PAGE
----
Walking down the high street I was on familiar territory so I decided to walk out to the edge of town, somewhere I’ve not walked to for quite some time.

Another scene I’ve never photographed.

The road out of town is rather steep. At the top there is a fabulous view back over the town but I wasn’t planning on walking to the top this morning. Half way up was enough for me and so, having made a few images, I pocketed the little Fuji and turned to retrace my steps – downhill this time! On the way back I spotted a side street I’d not walked along before, time was on my side so I turned left.

A new subject!

After exploring a few new-to-me compositions, and noting them for future reference when the light was more helpful, I found my footsteps leading me back onto more familiar territory. One of the difficulties of familiar scenes is in looking at them differently. This morning was no exception but with less than optimal light I wasn’t going to stress about that.

Back to an old favourite location

Now, this is titled “… part 1” which suggests a part 2 is coming. Remember I mentioned at the start that my coat has two large pockets. As we’ve seen one held the Fuji and as we will see in part 2 the other held a Zorki 4 loaded with Ilford HP5+ and in my back pocket was the Weston Master V.

Two pockets … two cameras

You didn’t think I’d go out without a film camera did you?

This back lot has changed a lot since my last visit six months ago
A texture-fest!

That’s it from the Fuji X100T for this episode, I’ll see you in part 2!

Another nocturnal stoat

A simple post today. A few images from a couple of nights ago when, needing some fresh air, I took a short walk (aka stoat these days) with the venerable Fuji X-100T in my pocket.

Don’t worry … it’s all black and white from here!
The night of the lonesome cone
First of two takes of this scene
Take 2
The Sentinel

So, there we have it. A few images from a short night time stroll. Whilst not noted for its low-light performance the X100T has never let me down and unless I’m using film then it’s my go-to for this type of urban photography. I hope you enjoyed these few images.

Something borrowed …

… something blue.

The something borrowed was a Minolta X-300 with a Hoya 28-85mm f4 lens. The something blue was a roll of Fomapan 100, OK the packaging is blue, a film I normally only use in 5×4 sheets and rarely, if ever, in 35mm.

Jim (@Gravmadboris on Twitter) recently offered me the loan of his Minolta X-300, a well-respected 35mm SLR film camera which was produced between 1984 and 1990. The X-300 was also marketed as the X-370 in the U.S. and Canada so anyone looking for more information online needs to keep this additional model number in mind.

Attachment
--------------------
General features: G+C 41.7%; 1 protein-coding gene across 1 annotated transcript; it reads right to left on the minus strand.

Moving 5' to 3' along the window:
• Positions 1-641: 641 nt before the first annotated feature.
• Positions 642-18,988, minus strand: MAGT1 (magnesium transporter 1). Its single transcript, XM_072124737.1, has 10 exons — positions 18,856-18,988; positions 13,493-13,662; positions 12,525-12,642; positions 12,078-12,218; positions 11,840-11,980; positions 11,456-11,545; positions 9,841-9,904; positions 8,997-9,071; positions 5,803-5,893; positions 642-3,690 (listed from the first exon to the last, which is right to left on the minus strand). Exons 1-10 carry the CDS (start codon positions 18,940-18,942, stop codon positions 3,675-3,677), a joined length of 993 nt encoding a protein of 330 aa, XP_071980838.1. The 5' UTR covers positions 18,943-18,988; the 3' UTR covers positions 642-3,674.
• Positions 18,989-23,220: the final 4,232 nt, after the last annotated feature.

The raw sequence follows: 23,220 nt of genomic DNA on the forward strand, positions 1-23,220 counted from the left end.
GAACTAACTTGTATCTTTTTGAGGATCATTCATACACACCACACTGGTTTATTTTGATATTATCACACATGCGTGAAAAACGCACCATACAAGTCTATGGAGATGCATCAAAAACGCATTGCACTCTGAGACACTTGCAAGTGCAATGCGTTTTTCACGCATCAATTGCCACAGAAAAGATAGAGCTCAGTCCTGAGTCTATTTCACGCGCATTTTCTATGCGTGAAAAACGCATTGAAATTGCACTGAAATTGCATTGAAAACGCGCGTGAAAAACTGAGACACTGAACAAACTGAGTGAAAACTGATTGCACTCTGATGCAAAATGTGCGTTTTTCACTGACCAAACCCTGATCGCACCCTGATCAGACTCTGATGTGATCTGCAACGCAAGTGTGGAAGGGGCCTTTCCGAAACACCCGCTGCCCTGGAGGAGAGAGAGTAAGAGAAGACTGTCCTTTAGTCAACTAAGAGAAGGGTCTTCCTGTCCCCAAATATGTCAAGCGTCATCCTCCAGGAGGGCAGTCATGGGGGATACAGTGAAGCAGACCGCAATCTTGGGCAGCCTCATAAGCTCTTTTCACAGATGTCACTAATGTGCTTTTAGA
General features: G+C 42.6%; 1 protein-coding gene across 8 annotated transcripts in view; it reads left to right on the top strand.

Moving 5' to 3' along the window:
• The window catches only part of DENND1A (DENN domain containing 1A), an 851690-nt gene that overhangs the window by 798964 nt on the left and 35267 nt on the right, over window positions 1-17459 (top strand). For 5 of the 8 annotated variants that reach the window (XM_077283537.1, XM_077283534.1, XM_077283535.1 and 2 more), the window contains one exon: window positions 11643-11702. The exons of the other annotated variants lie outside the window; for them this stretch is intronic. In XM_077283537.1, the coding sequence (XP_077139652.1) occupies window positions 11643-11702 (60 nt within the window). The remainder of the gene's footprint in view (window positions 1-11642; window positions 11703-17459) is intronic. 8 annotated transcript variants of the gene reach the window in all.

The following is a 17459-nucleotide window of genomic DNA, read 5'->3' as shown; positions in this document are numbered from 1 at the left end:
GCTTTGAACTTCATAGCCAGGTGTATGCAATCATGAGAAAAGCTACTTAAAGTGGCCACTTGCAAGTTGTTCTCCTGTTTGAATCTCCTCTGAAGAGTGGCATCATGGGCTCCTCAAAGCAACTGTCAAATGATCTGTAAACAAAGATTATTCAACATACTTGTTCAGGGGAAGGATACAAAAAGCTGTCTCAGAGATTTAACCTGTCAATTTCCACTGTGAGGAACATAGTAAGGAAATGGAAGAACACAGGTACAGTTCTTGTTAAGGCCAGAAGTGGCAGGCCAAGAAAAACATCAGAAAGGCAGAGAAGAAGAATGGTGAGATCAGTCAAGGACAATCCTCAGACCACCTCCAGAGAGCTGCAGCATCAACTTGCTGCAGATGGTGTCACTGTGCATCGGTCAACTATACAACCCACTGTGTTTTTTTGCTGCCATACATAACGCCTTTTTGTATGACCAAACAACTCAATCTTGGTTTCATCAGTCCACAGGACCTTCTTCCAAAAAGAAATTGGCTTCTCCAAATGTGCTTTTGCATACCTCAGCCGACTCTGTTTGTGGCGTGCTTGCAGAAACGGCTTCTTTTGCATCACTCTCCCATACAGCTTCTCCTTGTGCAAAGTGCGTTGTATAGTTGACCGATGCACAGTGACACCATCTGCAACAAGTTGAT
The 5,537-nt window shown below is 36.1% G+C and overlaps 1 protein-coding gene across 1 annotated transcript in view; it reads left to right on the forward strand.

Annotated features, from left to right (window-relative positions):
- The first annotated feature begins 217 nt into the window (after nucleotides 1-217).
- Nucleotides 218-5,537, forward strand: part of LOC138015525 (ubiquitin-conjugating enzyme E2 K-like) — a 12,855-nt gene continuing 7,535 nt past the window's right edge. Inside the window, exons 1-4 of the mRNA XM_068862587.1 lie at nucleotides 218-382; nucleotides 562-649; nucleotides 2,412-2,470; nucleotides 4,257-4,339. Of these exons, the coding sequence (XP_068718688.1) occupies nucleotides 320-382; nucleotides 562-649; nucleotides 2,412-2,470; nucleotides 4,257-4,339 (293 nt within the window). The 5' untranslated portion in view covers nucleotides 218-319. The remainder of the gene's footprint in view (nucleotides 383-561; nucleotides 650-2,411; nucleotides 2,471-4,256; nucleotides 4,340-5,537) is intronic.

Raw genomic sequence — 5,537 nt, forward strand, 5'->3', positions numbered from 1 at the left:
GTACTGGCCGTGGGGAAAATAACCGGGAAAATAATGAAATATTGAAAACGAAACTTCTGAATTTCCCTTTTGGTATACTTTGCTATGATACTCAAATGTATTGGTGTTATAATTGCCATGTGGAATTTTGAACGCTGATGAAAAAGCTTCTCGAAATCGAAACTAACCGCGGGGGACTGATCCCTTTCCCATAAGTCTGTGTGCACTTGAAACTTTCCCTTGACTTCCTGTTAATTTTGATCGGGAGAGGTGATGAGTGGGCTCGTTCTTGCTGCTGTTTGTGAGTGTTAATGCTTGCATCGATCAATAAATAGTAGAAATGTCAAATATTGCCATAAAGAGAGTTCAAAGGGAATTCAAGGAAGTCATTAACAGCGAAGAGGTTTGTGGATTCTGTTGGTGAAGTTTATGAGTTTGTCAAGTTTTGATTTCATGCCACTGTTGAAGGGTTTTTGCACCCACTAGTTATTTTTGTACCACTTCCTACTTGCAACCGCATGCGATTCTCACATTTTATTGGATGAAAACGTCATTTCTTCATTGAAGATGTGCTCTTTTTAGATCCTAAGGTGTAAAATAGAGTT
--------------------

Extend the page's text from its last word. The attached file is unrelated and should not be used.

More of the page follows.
It’s a very simple camera to use but nevertheless still a very pleasurable experience I found. In fact it’s probably the ease of use that makes it a joy to use. I set the ISO on the camera, set the aperture to the desired value and just keep an eye on the shutter speed in the right hand side of the viewfinder. The view finder itself is bright and consequently easy to use.

As it was a dull, grey, dismal morning I wasn’t expecting any photographic masterpieces (not that I ever do if we are honest) but that didn’t really matter. I enjoy using cameras and was soon forgetting the conditions as I concentrated on composition and the tactile pleasures of a well considered piece of photographic machinery.

Given the conditions and the likelihood of rather low contrast images I opted for developing in Rodinal at 1+50. I normally use Fomadon Excel with Fomapan 100 but felt that this would benefit from the extra bite of Rodinal. It was a good choice and whilst there is grain clearly present it works well I think with the subjects and the conditions.

So, in conclusion this was a lovely camera to use. The Hoya zoom is a very nice lens but rather heavy to my taste, making the camera front heavy. If I decide to add a Minolta to my kit bag (and the chances are high I will) then I will definitely look for a couple of primes rather than a single zoom and from my researches there is a nice little 45mm f2 available in this mount. I reckon that this combination would fit in my winter coat pocket very easily.

An Urban Nocturne

As a by-product of my regular 365 Challenge I was challenged to come up with 31 daily nocturnal images for January. I’m coming to the end of this additional mini-challenge and it has been very challenging indeed.

I’ve photographed with black and white film, including handholding a 5×4 camera, with my phone and with my digital kit. These latter images, being RAW files, are capable of giving both colour and black and white images. Once January is finished I am planning a small e-zine to complement the challenge but as this will be an entirely black and white endeavour I thought I’d share a few colour ones to my blog by way of introducing the subject. More will be written in due course but for now here’s a few colour images from my nocturnal rambles – or stoating about in the dark!

And a couple of early morning ones to finish with.

So, a handful of images that won’t make the e-zine … but will their black and white doppelgängers make the cut? Time will tell!